In the spirit of the holiday season, Google has teamed up with Android Pay in a new campaign running until December 31 that will result in millions of dollars being donated by the company toward special education projects. The partnership with nonprofit DonorsChoose.org makes this the first time Google has ever worked with an NGO on a mobile payments campaign.
A few years ago Google.org launched an Android application called One Today that would allow users to donate $1 to various organizations through their mobile phones. While that app is still in existence today, it never reached 100,000 installs, suggesting there was not much consumer interest in mobile apps for charities.
The new effort will see Google making the donations instead of consumers. Each time a purchase is made with Android Pay, Google will donate $1 up to $1 million. That money will go toward offering aid to the 6.4 million students across the country in the education system who have special needs through DonorsChoose.org.
The company added that it would double each donation for Android Pay purchases made on Black Friday.
The company ended its message on its blog with a reminder about why it's important to give back to this specific cause: "Teachers spend nearly $500 out of their own pocket each year to outfit their classrooms with enriching projects and programs. Since each student learns differently, let's support special needs classrooms across the country to make education more inclusive for every kid."
Similar to Apple Pay, Android Pay is set up on newer Android devices running KitKat 4.4 or higher, allowing users to tap to pay. A number of large retailers already accept the payment option including BJs, GameStop, Macy's, Staples, Walgreens, and Whole Foods. Google reports that millions of locations around the world currently support Android Pay.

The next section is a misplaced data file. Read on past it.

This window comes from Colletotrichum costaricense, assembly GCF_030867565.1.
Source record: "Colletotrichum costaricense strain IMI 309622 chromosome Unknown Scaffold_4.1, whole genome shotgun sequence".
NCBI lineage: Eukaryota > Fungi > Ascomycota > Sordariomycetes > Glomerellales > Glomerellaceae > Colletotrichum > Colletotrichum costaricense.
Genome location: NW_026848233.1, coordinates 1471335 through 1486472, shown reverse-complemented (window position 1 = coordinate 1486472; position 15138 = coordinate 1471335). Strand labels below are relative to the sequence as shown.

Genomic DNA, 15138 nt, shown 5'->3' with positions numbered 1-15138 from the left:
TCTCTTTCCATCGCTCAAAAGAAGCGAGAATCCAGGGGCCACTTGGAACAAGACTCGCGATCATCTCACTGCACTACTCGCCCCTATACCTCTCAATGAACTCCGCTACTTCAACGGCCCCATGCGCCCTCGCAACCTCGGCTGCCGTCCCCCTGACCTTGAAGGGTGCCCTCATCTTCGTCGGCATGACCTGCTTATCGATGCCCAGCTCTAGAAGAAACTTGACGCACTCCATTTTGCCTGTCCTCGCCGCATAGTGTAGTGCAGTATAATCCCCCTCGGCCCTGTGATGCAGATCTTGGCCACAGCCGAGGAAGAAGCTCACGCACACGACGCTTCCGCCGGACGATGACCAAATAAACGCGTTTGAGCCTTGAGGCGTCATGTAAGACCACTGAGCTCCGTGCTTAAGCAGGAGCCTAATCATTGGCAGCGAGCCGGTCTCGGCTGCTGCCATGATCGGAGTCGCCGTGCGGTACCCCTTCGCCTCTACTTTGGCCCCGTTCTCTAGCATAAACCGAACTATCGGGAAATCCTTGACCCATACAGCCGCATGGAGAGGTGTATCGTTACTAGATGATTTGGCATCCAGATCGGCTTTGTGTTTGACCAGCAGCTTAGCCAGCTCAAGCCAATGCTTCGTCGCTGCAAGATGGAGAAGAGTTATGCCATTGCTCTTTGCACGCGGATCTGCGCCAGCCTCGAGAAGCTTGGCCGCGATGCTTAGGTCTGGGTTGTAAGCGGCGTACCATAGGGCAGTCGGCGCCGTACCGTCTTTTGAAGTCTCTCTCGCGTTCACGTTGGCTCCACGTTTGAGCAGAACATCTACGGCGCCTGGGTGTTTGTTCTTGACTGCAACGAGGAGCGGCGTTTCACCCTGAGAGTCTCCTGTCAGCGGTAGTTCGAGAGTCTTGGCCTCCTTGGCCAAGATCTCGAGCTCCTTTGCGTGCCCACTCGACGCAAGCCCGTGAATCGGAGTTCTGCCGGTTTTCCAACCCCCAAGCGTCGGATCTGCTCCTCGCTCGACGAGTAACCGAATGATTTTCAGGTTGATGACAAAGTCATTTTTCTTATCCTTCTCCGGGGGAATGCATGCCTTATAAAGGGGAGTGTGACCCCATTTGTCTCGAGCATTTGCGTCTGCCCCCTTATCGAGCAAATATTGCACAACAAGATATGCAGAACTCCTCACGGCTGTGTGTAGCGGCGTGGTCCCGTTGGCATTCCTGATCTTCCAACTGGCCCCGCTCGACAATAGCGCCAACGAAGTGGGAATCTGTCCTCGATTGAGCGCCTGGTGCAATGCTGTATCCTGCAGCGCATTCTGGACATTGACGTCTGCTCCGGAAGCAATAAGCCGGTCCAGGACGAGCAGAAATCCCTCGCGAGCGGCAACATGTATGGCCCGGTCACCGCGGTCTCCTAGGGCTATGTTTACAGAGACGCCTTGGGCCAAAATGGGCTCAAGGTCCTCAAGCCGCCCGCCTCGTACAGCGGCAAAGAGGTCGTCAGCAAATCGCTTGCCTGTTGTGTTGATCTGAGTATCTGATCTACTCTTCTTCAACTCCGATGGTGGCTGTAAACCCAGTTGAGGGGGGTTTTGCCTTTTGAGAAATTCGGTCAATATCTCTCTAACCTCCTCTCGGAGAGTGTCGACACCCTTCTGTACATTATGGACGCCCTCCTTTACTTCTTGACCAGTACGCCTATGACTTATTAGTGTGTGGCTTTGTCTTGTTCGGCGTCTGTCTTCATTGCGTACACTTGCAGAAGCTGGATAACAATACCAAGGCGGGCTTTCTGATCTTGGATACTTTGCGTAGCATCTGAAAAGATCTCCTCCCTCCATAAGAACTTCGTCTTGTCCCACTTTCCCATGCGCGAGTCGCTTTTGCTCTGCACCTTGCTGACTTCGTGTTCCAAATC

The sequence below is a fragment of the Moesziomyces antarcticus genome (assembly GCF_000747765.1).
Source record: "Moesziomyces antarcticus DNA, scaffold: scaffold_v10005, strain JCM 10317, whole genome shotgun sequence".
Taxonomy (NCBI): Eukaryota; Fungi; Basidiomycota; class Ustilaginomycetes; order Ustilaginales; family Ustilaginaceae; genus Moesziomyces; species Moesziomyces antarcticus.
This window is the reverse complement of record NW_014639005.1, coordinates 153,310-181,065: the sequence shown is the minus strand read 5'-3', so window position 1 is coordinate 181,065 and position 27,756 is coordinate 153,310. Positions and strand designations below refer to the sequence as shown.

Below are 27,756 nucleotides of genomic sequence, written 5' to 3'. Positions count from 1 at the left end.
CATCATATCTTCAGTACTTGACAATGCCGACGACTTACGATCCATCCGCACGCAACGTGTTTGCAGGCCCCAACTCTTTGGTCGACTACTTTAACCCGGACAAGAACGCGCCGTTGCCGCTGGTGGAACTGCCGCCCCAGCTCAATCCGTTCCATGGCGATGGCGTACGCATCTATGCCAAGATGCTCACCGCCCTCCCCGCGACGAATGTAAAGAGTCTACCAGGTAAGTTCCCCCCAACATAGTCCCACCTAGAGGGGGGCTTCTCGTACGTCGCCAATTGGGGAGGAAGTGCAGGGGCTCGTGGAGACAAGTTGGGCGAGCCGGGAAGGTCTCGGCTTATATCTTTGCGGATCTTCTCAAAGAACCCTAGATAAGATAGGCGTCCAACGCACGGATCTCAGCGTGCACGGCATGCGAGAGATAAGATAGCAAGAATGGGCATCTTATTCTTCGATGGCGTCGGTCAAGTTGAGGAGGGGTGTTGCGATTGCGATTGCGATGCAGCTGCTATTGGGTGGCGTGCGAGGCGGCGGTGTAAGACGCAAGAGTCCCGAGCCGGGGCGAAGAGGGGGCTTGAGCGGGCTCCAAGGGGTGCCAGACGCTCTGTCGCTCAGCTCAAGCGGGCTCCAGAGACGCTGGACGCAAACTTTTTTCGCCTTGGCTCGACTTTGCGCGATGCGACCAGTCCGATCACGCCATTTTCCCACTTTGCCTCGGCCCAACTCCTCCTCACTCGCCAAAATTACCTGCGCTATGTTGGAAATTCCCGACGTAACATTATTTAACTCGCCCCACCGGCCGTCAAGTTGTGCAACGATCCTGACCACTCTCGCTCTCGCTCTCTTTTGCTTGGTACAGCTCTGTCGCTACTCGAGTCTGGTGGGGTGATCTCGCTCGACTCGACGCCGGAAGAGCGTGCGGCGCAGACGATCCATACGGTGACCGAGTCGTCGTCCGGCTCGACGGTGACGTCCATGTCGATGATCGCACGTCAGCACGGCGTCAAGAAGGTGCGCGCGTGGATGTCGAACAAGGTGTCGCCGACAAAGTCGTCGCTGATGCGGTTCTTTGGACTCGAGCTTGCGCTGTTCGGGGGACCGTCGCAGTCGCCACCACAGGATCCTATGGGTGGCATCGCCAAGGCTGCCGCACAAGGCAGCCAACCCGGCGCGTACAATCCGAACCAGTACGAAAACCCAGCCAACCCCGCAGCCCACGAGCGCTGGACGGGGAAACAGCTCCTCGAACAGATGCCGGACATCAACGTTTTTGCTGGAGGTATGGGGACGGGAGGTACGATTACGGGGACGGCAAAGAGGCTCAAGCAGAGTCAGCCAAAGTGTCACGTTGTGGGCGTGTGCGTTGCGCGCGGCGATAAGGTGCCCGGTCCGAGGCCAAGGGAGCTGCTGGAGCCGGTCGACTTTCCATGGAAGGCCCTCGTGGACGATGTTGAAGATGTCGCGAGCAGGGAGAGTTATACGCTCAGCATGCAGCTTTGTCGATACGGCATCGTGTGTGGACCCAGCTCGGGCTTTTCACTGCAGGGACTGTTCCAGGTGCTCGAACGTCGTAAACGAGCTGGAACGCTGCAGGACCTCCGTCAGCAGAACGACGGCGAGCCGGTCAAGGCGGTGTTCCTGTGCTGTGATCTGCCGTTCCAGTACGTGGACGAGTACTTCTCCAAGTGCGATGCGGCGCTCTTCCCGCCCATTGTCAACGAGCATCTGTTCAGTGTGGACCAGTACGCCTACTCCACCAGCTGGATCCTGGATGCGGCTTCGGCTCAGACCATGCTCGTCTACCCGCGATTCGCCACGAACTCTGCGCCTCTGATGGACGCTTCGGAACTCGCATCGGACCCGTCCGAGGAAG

In order to participate, users need to download the Android Pay app on their mobile phones, and then login and add credit and debit cards. Some loyalty cards are also currently eligible. In order to use the app, the user simply taps to pay at payment terminals and approves the transaction. Those who have a Nexus 6P or Nexus 5X can approve the transaction by using the fingerprint sensor.
Google.org has already set aside $720,000 in donations to support special education projects throughout the country. The company said the new effort is part of a larger philanthropic initiative from Google alongside $20 million in grants from Google.org to help people with disabilities. According to its website, they donate $100 million in grants on an annual basis, writes Rollin Bishop for Tech Times.
Android Pay is the second form of mobile payment the company has tried, the first being Google Wallet. Although the system does not have a large following as of yet, Google said they have a number of plans for it, including additional support for loyalty cards, gift cards, and more. Additional promotions are also in the works, including one from Coca-Cola.